NDSU Extension Service - Ramsey County

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Let's Go Outside

Let’s Go Outside!

 

          After an unusually long, never-quite-ending ND weather, everyone is anxious to be outdoors.  Now is a great time to enjoy the great outdoors and all the benefits being outside brings – especially for our children.

          Today’s children spend several hours daily watching television, playing video games, or playing on the computer. Many of us have seen alarming statistics about the increasing rate of childhood obesity, which can lead to serious health issues.  Part of obesity problems can be blamed on lack of time spent outdoors playing.

          Outdoor play lets children run, jump, climb and ride bikes.  Children often will sleep better. Some experts think behavior improves. Outdoor play also helps children physically by developing muscles and strengthening bones.  Children build social skills spending time playing games with peers. They can explore interests and surroundings, learn to appreciate nature, and use their imagination.

          All that outdoor time – including sports activities – requires the proper fuel and fluids for children and teens to perform their best.  Offering kids healthy food choices enables them to feel good, play hard and have fun now as well as develop a lifetime of positive food habits.

          The goal is a balanced, varied diet, high in carbohydrates and fluids. Kids thrive on routines they can count on and access to regular meals and snacks. In fact, they need to eat about every 2-3 hours! On average, school-age children need the following each day:

 

6-9 servings of bread, cereals, grains (half of which should be whole grain)

2-3 fruit

2-3 dairy

2-3 meat (5-6 ounces total)

6-8 cups of fluid throughout the day (water, fruit juice, milk, sports drinks, soup, fruits and vegetables are all good fluid sources.

 

          Plan to succeed. Plan and shop in a way that keeps healthy choices at hand when needed. This is the best way to ward off “emergency” trips to the vending machine or drive-through where options are limited and costs higher.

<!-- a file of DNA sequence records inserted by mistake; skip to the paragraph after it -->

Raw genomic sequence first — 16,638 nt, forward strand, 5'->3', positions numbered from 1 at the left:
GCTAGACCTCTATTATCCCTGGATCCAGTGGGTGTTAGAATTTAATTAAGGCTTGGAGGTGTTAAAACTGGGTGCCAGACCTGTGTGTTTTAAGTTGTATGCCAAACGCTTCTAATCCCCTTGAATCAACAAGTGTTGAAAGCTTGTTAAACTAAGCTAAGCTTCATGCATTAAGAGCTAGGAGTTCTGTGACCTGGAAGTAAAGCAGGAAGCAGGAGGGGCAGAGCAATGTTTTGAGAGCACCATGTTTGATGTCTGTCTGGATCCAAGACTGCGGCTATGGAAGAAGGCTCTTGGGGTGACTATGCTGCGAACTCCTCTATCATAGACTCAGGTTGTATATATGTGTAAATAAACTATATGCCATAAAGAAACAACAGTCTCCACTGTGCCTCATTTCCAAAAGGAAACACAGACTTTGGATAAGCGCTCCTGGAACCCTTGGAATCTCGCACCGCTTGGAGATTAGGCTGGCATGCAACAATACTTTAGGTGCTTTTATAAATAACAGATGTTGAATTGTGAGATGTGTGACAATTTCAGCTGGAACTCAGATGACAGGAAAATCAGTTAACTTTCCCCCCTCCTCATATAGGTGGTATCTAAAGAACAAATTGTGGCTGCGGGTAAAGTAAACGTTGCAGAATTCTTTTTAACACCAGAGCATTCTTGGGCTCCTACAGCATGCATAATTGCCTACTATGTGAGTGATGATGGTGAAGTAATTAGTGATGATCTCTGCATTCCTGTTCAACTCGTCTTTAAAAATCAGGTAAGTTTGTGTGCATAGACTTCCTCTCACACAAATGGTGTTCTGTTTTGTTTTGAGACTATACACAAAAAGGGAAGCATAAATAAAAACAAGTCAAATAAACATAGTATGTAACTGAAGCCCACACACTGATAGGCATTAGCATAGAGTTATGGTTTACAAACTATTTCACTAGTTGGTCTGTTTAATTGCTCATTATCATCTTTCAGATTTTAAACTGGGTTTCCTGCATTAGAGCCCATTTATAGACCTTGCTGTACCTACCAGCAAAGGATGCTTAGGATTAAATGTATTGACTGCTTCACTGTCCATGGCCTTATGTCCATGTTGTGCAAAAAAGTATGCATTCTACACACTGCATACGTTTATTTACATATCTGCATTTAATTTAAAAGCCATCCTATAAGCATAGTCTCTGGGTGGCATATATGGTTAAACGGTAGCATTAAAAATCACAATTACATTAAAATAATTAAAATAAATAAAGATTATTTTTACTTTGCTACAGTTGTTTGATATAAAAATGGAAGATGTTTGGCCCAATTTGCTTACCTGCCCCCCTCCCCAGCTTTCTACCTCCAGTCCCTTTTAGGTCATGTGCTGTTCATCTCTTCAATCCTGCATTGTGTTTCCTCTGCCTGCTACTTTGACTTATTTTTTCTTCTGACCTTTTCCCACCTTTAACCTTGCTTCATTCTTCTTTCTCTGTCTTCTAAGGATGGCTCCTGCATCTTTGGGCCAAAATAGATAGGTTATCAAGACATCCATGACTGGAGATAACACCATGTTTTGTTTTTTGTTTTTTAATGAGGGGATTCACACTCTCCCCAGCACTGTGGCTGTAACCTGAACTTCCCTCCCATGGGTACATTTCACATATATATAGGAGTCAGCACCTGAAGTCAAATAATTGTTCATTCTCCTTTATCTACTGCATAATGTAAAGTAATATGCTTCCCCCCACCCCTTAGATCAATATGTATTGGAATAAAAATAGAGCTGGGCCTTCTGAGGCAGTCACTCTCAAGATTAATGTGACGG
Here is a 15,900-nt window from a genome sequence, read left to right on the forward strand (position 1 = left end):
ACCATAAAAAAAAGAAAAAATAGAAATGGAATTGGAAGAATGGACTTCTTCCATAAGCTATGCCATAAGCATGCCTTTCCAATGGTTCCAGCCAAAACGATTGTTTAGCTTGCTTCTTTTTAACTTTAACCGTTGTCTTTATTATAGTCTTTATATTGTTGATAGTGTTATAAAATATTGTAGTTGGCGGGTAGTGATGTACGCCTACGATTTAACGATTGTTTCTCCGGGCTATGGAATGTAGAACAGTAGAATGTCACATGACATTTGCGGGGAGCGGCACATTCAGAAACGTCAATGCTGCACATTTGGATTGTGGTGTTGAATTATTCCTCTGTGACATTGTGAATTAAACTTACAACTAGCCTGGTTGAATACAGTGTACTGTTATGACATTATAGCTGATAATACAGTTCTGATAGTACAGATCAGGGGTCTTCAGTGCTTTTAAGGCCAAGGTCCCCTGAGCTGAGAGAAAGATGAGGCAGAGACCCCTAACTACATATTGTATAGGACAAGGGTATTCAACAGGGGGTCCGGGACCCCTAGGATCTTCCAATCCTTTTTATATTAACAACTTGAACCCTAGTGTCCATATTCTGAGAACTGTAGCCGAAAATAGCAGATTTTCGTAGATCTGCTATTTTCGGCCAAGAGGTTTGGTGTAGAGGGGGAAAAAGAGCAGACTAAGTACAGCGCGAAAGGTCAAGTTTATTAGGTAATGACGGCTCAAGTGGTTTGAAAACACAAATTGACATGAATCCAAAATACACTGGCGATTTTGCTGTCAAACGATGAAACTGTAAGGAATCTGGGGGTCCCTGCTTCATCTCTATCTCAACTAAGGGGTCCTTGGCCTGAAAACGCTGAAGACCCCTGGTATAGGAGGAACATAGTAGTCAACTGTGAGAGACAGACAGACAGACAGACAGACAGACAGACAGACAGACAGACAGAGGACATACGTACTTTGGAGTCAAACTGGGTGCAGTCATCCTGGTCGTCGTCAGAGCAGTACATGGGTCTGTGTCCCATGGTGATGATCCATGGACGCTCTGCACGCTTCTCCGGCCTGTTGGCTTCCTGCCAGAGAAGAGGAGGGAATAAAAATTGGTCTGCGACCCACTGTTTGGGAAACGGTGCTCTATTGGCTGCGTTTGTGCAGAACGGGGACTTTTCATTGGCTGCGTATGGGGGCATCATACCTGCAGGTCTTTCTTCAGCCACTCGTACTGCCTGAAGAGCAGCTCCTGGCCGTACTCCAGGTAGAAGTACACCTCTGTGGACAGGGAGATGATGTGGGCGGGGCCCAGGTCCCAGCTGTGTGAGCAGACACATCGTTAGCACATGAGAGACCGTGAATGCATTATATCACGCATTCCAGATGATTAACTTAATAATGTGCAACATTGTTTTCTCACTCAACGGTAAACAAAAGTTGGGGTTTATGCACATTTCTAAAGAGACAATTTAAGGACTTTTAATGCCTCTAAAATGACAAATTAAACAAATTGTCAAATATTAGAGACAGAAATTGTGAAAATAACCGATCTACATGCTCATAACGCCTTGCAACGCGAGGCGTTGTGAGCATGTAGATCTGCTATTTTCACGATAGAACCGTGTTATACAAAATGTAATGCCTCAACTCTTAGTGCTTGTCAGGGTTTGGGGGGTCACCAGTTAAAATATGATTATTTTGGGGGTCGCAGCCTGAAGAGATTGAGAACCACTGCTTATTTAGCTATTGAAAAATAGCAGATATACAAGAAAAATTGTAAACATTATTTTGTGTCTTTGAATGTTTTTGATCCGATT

Timing is important. Children and adults alike play and compete best when schedules are managed to allow adequate time for snacks and meals to be digested before exercise. It takes 3-4 hours for a full meal to digest, 2-3 hours for a smaller meal to digest, and about an hour for a small snack to digest. Muscles and brains run on carbohydrate, so pre-game meals should be high in carbohydrate, low in fat, with moderate amounts of protein.

          Fluids should be available before, during and after physical activity, especially when temperatures soar.

          Following are some grocery list items worth keeping available to fuel active kids. Pack them for hikes, day trips or team sports events. A few, like dairy and meat items, require a cooler; others are safe in book bags and lockers at room temperature.

 

Any fruits: fresh, canned or dried

Vegetable strips with low-fat dip or salsa

Animal crackers, graham crackers, fig bars, oatmeal cookies, low-fat granola bars

Pita pockets, rice cakes, tortillas, popcorn, pretzels

Water, sports drinks or 100% fruit-juice boxes

Lean meat cubes

Mozzarella string cheese, low-fat pudding cups

Whole grain mini-bagels and peanut butter

Peanut butter, turkey, ham or roast beef sandwiches

Yogurt smoothies, low-fat milk chug jugs.

 

 

 

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